TODAY'S TOP STORY: The global organisation for song right collecting societies, CISAC, has said that it feels each of its individual members should decide on whether to suspend their deals with the Russian society RAO in protest at the war in Ukraine, rather than it seeking a membership wide position... [READ MORE]

TOP STORIES CISAC, Believe and others confirm their position on Russian activities in response to war in Ukraine
LEGAL Ed Sheeran's song-theft accuser takes to the stand
George Michael estate confirms it has taken action against Tory Lanez track

LIVE BUSINESS UK Music again calls for VAT relief on ticket sales to be extended
RELEASES Belle And Sebastian release single in aid of Ukraine relief
GIGS & FESTIVALS Ed Sheeran to headline first Radio 1 Big Weekend since 2019
ONE LINERS Charli XCX, Florence And The Machine, Chase & Status, more
AND FINALLY... Dolly Parton says she has not "earned" Rock & Roll Hall Of Fame nomination
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CISAC, Believe and others confirm their position on Russian activities in response to war in Ukraine
The global organisation for song right collecting societies, CISAC, has said that it feels each of its individual members should decide on whether to suspend their deals with the Russian society RAO in protest at the war in Ukraine, rather than it seeking a membership wide position.

The music industry operates separate collecting societies in each country, of course - with at least two societies in most countries, one representing song rights and one representing recording rights. Each society then signs up members, issues licences and collects royalties in its home market.

However, because artists, songwriters, record labels and music publishers want to monetise their rights worldwide - and because each society's licensees want access to a global catalogue - all the collecting societies around the world are then joined up through a series of deals, often referred to as reciprocal agreements.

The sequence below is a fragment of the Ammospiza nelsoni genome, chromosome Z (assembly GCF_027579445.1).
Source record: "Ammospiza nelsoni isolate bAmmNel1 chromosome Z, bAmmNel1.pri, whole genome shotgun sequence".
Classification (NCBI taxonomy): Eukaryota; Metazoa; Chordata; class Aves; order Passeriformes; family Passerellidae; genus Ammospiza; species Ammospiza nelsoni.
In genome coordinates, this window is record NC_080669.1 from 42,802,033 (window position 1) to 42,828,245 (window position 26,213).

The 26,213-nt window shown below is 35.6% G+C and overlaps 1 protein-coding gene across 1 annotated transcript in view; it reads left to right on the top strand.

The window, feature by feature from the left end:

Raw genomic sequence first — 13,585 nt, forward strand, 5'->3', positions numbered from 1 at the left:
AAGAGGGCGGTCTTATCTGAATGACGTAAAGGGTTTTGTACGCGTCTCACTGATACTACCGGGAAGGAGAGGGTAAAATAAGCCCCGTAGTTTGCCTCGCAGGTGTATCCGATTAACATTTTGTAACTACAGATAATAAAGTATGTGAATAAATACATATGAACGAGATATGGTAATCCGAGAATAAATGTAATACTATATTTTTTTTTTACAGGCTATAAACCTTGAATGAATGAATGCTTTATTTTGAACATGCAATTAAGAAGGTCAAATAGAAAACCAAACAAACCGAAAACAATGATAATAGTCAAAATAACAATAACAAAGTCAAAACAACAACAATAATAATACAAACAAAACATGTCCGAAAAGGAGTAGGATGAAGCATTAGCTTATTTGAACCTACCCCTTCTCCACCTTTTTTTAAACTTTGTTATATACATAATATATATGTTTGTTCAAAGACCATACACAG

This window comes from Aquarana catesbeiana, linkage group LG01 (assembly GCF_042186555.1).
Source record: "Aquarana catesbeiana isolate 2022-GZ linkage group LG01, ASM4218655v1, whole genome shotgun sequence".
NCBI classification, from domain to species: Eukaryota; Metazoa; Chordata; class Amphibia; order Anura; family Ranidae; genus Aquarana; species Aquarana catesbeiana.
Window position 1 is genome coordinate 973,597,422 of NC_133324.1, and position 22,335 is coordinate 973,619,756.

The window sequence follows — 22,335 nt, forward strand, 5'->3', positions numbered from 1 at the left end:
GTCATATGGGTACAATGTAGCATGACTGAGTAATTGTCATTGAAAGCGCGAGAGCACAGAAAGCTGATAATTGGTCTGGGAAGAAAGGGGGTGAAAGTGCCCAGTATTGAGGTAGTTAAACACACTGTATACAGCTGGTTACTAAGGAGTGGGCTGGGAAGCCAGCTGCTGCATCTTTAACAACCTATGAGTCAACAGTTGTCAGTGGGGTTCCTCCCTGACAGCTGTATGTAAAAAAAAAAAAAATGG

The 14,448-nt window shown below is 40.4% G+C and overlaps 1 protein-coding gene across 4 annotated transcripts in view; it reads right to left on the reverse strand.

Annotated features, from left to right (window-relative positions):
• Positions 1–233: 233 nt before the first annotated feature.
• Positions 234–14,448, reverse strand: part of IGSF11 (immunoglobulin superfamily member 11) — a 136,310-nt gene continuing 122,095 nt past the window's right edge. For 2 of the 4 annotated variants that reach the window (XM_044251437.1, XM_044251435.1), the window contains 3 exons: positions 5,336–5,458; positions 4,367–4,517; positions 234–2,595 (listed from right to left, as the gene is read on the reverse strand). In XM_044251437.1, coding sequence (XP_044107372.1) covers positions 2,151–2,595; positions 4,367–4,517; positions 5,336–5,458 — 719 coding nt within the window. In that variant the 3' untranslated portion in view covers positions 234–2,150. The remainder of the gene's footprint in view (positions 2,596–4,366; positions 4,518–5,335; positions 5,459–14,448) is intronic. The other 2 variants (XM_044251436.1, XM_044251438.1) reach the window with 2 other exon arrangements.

Since Russia invaded Ukraine last month, a number of collecting societies have suspended their deals with their Russian counterparts in protest at the war, including RAO with represents song rights and VOIS which represents recording rights. Meanwhile, SCAPR - the global organisation for societies that specifically represent performer remuneration rights - suspended it Russian member, that being VOIS, last week.

There has been some debate in the wider music community regarding those decisions. Some argue that most Russian artists and songwriters likely oppose their government's invasion of Ukraine, and therefore question whether those artists and songwriters should be penalised.

Although the widespread sanctions instigated by governments around the world against the Russian banks are restricting many payments anyway, and some feel that making a formal stand in support of Ukraine and its people is politically important.

When announcing that US recording rights society SoundExchange had suspended its reciprocal deal with VOIS last week, CEO Michael Huppe said his organisation did not "take this action lightly but believes it's important to demonstrate our support for the people of Ukraine. Ultimately, the flow of performance royalties between SoundExchange and VOIS is not significant, but as a matter of principle, we believe this is the right course of action".

For its part, CISAC yesterday said that its global membership of song rights societies "deplores and condemns the war waged by the Russian government against the Ukrainian population". On more practical matters, it then added "when it comes to CISAC members' business relationships with Russia, royalty flows between societies and [their] Russian [counterparts] have already ceased due to financial and banking sanctions".

But regarding its own policies, it went on: "After careful consideration, the CISAC board has decided that each individual society should decide on whether to maintain their business relationships with Russian societies, and what the terms of any relationship should be".

"As a global confederation representing 228 members in over 120 countries", it continued, "CISAC's actions have to balance and reflect many diverse viewpoints. While abhorring the actions of the Russian armed forces, CISAC is not empowered to impose sanctions on member societies based only on the actions of their government".